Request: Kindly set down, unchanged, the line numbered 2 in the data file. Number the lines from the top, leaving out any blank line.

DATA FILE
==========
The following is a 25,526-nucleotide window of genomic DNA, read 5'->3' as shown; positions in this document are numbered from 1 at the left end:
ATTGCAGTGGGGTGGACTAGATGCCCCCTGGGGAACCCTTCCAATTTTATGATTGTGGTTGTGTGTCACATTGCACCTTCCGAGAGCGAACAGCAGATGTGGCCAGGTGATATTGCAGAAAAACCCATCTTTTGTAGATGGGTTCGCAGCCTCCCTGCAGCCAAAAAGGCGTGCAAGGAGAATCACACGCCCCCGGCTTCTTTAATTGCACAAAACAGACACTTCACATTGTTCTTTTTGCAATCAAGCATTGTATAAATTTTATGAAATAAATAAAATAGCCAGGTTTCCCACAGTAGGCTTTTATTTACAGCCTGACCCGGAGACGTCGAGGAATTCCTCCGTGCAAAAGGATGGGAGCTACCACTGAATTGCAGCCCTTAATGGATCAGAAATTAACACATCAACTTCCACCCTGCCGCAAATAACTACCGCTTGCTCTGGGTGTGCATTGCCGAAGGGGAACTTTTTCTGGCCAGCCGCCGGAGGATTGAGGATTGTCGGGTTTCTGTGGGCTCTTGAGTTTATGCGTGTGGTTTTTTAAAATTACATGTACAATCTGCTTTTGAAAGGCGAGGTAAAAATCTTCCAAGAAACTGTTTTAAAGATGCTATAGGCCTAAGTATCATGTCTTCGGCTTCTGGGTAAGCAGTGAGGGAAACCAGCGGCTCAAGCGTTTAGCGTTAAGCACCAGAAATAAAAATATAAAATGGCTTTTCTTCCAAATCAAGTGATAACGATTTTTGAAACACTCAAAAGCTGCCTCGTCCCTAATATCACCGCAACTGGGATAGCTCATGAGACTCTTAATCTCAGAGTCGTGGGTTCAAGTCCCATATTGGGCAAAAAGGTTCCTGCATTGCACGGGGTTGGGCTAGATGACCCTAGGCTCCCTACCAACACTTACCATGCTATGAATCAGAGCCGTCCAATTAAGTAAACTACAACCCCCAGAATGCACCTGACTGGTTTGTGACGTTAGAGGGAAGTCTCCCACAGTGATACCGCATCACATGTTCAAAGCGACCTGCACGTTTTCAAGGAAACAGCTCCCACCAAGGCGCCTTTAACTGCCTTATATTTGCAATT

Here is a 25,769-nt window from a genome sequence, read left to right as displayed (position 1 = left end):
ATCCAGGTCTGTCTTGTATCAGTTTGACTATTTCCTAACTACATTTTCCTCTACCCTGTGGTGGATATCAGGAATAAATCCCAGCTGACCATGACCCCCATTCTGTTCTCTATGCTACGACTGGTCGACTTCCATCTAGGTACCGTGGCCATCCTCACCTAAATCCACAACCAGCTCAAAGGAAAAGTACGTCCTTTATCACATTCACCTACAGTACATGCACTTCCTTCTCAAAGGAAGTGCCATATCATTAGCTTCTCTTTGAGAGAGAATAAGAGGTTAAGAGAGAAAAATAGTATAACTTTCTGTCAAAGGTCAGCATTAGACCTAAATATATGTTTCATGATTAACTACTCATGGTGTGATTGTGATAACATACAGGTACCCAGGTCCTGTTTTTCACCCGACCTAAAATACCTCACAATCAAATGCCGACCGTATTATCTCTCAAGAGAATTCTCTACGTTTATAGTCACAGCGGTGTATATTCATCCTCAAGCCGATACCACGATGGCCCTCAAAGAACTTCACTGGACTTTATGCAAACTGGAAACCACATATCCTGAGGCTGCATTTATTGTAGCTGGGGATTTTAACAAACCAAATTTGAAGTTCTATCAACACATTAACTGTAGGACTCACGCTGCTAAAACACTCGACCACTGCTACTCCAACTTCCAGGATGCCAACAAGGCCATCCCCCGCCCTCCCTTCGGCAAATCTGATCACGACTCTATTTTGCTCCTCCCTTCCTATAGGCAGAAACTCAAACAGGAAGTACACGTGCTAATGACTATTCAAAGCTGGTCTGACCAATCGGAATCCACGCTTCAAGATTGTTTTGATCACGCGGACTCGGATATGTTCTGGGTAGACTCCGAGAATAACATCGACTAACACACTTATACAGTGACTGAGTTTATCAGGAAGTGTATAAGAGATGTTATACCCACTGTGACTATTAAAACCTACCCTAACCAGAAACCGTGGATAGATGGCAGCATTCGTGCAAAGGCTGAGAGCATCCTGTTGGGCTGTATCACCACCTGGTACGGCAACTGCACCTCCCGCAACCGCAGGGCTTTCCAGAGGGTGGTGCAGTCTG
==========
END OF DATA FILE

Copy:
ATTGCAGTGGGGTGGACTAGATGCCCCCTGGGGAACCCTTCCAATTTTATGATTGTGGTTGTGTGTCACATTGCACCTTCCGAGAGCGAACAGCAGATGTGGCCAGGTGATATTGCAGAAAAACCCATCTTTTGTAGATGGGTTCGCAGCCTCCCTGCAGCCAAAAAGGCGTGCAAGGAGAATCACACGCCCCCGGCTTCTTTAATTGCACAAAACAGACACTTCACATTGTTCTTTTTGCAATCAAGCATTGTATAAATTTTATGAAATAAATAAAATAGCCAGGTTTCCCACAGTAGGCTTTTATTTACAGCCTGACCCGGAGACGTCGAGGAATTCCTCCGTGCAAAAGGATGGGAGCTACCACTGAATTGCAGCCCTTAATGGATCAGAAATTAACACATCAACTTCCACCCTGCCGCAAATAACTACCGCTTGCTCTGGGTGTGCATTGCCGAAGGGGAACTTTTTCTGGCCAGCCGCCGGAGGATTGAGGATTGTCGGGTTTCTGTGGGCTCTTGAGTTTATGCGTGTGGTTTTTTAAAATTACATGTACAATCTGCTTTTGAAAGGCGAGGTAAAAATCTTCCAAGAAACTGTTTTAAAGATGCTATAGGCCTAAGTATCATGTCTTCGGCTTCTGGGTAAGCAGTGAGGGAAACCAGCGGCTCAAGCGTTTAGCGTTAAGCACCAGAAATAAAAATATAAAATGGCTTTTCTTCCAAATCAAGTGATAACGATTTTTGAAACACTCAAAAGCTGCCTCGTCCCTAATATCACCGCAACTGGGATAGCTCATGAGACTCTTAATCTCAGAGTCGTGGGTTCAAGTCCCATATTGGGCAAAAAGGTTCCTGCATTGCACGGGGTTGGGCTAGATGACCCTAGGCTCCCTACCAACACTTACCATGCTATGAATCAGAGCCGTCCAATTAAGTAAACTACAACCCCCAGAATGCACCTGACTGGTTTGTGACGTTAGAGGGAAGTCTCCCACAGTGATACCGCATCACATGTTCAAAGCGACCTGCACGTTTTCAAGGAAACAGCTCCCACCAAGGCGCCTTTAACTGCCTTATATTTGCAATT